A bachelor’s degree in cartography, geography, geomatics, or a related field is the most common path of entry into this occupation. (Geomatics combines the science, engineering, mathematics, and art of collecting and managing geographically referenced information.) High school students interested in becoming a cartographer should take courses in algebra, geometry, trigonometry, drafting, mechanical drawing, and computer science.
Cartographers usually have a bachelor's degree in cartography, geography, geomatics, surveying, engineering, forestry, computer science, or a physical science. However, some come into this occupation after working as surveying and mapping technicians. With the development of GIS technology, cartographers need more education and stronger technical skills—including more experience with computers—than they did in the past. Cartographers must also be adept at Web-based mapping technologies including newer modes of compiling data that incorporate the positioning capabilities of mobile phones and in-car navigation systems.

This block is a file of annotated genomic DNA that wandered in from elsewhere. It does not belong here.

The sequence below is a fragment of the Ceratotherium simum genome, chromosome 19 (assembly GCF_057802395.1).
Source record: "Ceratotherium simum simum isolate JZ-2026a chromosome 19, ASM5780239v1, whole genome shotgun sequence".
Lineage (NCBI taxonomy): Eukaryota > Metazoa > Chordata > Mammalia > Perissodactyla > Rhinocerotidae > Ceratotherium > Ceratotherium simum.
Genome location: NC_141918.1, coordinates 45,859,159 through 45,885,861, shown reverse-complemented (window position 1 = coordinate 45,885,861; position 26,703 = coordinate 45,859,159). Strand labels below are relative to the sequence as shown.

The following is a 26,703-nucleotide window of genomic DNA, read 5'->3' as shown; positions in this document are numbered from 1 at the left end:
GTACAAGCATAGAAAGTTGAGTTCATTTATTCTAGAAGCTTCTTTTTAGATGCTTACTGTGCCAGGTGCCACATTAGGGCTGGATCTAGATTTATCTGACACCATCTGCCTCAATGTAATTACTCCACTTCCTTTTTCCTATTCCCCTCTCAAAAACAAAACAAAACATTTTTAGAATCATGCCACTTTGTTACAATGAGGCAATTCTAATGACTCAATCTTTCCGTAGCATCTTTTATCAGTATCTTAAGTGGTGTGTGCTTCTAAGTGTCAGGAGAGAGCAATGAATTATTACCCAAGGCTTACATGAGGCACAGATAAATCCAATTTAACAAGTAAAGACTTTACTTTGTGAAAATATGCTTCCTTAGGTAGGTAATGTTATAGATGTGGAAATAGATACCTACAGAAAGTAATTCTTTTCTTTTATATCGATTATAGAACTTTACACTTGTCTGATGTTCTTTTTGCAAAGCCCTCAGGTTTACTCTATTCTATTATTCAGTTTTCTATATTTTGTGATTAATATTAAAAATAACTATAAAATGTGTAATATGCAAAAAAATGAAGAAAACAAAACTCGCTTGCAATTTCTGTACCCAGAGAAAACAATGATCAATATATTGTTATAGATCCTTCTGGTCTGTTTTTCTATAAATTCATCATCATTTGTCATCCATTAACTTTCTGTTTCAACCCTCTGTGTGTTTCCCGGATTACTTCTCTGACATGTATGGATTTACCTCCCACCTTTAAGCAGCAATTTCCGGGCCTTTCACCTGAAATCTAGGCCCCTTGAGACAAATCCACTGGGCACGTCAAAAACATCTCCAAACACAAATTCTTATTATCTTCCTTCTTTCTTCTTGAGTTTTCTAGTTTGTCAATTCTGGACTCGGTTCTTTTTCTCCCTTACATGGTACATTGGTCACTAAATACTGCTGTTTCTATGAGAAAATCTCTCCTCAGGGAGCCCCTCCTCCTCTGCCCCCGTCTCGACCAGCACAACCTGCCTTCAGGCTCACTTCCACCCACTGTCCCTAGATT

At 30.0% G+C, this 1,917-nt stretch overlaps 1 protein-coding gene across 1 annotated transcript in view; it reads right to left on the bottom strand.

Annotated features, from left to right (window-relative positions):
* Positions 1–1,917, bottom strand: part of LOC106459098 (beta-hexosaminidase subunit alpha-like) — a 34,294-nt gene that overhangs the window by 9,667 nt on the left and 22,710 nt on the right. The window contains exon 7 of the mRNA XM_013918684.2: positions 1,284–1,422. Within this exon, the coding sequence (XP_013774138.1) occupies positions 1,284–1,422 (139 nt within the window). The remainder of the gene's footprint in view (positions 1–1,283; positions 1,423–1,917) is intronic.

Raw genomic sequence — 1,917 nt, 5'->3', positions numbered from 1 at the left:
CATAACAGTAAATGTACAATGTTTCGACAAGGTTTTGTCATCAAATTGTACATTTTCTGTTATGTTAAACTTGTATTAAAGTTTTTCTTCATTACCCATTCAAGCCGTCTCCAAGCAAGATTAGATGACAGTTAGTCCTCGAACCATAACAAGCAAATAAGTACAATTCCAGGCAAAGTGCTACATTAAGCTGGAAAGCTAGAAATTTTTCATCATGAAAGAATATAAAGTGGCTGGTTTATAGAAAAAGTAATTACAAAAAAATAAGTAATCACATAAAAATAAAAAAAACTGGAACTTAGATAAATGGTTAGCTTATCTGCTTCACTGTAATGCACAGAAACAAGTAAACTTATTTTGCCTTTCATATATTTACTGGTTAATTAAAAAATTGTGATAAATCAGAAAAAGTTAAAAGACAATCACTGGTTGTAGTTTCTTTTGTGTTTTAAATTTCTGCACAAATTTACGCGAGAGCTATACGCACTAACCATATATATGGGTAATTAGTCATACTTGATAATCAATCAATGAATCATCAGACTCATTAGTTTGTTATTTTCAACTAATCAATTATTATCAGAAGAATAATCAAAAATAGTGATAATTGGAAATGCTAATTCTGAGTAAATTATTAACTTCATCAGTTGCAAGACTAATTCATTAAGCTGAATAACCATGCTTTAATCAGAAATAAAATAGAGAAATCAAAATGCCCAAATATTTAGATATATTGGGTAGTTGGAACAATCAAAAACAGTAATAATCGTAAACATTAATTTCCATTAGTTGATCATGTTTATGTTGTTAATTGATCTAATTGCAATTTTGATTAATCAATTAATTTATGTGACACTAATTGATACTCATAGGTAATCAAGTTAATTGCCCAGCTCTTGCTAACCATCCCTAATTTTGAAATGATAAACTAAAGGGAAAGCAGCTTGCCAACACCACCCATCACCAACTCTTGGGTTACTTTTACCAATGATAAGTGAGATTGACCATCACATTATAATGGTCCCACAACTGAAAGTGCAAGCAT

Cartographers also work from existing maps, surveys, and other records. To do so, they must be able to determine thematic and positional accuracy of each feature being mapped.
Cartographers must make decisions about the accuracy and reliability of the final map. In addition, they must decide what further information they need to meet the client's needs. They must focus on details when including features needed on a final map. They also must be able to identify and resolve issues with the tools available to them.